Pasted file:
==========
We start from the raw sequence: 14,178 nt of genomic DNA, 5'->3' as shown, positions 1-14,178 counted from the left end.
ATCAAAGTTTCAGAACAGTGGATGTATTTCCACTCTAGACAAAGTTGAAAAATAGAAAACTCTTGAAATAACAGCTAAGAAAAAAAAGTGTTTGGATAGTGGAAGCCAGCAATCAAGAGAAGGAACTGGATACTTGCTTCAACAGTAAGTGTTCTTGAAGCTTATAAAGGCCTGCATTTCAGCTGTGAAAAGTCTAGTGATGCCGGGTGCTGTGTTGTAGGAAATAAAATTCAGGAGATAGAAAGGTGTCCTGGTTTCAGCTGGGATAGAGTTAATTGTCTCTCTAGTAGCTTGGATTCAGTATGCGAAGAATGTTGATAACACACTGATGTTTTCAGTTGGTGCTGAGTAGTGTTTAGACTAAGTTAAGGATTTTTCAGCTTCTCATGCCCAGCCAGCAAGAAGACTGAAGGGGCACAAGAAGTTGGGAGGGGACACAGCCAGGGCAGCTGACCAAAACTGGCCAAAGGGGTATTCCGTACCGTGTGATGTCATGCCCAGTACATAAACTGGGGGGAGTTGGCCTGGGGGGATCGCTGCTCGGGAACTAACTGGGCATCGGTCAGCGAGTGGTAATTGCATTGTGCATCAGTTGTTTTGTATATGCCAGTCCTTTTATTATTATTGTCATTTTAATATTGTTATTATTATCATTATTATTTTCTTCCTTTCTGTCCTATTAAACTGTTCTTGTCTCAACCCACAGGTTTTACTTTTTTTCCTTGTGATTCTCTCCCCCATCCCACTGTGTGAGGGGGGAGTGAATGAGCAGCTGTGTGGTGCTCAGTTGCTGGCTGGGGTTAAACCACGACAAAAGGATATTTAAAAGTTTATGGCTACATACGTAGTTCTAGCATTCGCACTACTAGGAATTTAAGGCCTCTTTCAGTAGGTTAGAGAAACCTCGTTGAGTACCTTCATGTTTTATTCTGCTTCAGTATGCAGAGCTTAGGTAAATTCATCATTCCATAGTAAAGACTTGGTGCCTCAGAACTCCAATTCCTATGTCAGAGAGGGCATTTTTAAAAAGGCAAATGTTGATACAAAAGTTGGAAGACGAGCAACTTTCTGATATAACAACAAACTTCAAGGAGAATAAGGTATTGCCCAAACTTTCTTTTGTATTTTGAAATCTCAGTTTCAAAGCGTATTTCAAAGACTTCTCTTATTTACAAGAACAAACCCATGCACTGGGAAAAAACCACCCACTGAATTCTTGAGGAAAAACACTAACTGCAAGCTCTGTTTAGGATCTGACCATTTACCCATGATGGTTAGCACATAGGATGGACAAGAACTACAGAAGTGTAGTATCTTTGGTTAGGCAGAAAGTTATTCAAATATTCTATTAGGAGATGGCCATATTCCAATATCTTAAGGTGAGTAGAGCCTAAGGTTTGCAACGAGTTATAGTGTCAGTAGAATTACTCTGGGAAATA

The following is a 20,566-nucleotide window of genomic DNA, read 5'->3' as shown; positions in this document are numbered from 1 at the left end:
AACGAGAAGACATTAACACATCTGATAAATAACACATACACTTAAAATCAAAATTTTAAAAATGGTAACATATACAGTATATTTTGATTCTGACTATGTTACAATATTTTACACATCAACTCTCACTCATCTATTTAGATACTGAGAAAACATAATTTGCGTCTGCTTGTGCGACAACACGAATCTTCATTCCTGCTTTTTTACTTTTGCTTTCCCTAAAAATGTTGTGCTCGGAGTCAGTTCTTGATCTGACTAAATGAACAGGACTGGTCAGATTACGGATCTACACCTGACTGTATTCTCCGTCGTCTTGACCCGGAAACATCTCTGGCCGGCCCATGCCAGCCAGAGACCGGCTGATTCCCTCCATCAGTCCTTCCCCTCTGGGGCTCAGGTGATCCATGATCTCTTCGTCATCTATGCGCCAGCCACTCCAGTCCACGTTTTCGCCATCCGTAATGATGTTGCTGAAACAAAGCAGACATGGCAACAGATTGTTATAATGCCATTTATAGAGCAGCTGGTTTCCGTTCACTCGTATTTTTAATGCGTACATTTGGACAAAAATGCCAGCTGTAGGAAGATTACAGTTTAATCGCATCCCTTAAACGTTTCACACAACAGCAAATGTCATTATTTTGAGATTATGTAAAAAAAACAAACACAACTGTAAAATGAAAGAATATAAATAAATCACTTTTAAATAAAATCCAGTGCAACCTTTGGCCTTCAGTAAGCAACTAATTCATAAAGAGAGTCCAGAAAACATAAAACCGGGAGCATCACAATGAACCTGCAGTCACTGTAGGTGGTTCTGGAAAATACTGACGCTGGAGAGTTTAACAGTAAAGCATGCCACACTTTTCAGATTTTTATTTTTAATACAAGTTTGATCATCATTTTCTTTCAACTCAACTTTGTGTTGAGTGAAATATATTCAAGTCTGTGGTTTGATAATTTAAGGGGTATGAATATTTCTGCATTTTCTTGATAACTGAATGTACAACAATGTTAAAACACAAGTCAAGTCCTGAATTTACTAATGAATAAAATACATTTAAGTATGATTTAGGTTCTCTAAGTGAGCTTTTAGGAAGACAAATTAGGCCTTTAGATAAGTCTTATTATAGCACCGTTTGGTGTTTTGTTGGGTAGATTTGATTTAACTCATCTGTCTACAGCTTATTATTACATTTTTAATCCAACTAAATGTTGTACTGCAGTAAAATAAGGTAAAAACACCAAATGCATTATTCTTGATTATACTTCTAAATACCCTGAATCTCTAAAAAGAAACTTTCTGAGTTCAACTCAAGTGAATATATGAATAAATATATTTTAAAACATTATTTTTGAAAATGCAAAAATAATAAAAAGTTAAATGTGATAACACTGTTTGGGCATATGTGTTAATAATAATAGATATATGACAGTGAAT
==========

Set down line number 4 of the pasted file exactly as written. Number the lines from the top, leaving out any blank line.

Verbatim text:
AACGAGAAGACATTAACACATCTGATAAATAACACATACACTTAAAATCAAAATTTTAAAAATGGTAACATATACAGTATATTTTGATTCTGACTATGTTACAATATTTTACACATCAACTCTCACTCATCTATTTAGATACTGAGAAAACATAATTTGCGTCTGCTTGTGCGACAACACGAATCTTCATTCCTGCTTTTTTACTTTTGCTTTCCCTAAAAATGTTGTGCTCGGAGTCAGTTCTTGATCTGACTAAATGAACAGGACTGGTCAGATTACGGATCTACACCTGACTGTATTCTCCGTCGTCTTGACCCGGAAACATCTCTGGCCGGCCCATGCCAGCCAGAGACCGGCTGATTCCCTCCATCAGTCCTTCCCCTCTGGGGCTCAGGTGATCCATGATCTCTTCGTCATCTATGCGCCAGCCACTCCAGTCCACGTTTTCGCCATCCGTAATGATGTTGCTGAAACAAAGCAGACATGGCAACAGATTGTTATAATGCCATTTATAGAGCAGCTGGTTTCCGTTCACTCGTATTTTTAATGCGTACATTTGGACAAAAATGCCAGCTGTAGGAAGATTACAGTTTAATCGCATCCCTTAAACGTTTCACACAACAGCAAATGTCATTATTTTGAGATTATGTAAAAAAAACAAACACAACTGTAAAATGAAAGAATATAAATAAATCACTTTTAAATAAAATCCAGTGCAACCTTTGGCCTTCAGTAAGCAACTAATTCATAAAGAGAGTCCAGAAAACATAAAACCGGGAGCATCACAATGAACCTGCAGTCACTGTAGGTGGTTCTGGAAAATACTGACGCTGGAGAGTTTAACAGTAAAGCATGCCACACTTTTCAGATTTTTATTTTTAATACAAGTTTGATCATCATTTTCTTTCAACTCAACTTTGTGTTGAGTGAAATATATTCAAGTCTGTGGTTTGATAATTTAAGGGGTATGAATATTTCTGCATTTTCTTGATAACTGAATGTACAACAATGTTAAAACACAAGTCAAGTCCTGAATTTACTAATGAATAAAATACATTTAAGTATGATTTAGGTTCTCTAAGTGAGCTTTTAGGAAGACAAATTAGGCCTTTAGATAAGTCTTATTATAGCACCGTTTGGTGTTTTGTTGGGTAGATTTGATTTAACTCATCTGTCTACAGCTTATTATTACATTTTTAATCCAACTAAATGTTGTACTGCAGTAAAATAAGGTAAAAACACCAAATGCATTATTCTTGATTATACTTCTAAATACCCTGAATCTCTAAAAAGAAACTTTCTGAGTTCAACTCAAGTGAATATATGAATAAATATATTTTAAAACATTATTTTTGAAAATGCAAAAATAATAAAAAGTTAAATGTGATAACACTGTTTGGGCATATGTGTTAATAATAATAGATATATGACAGTGAAT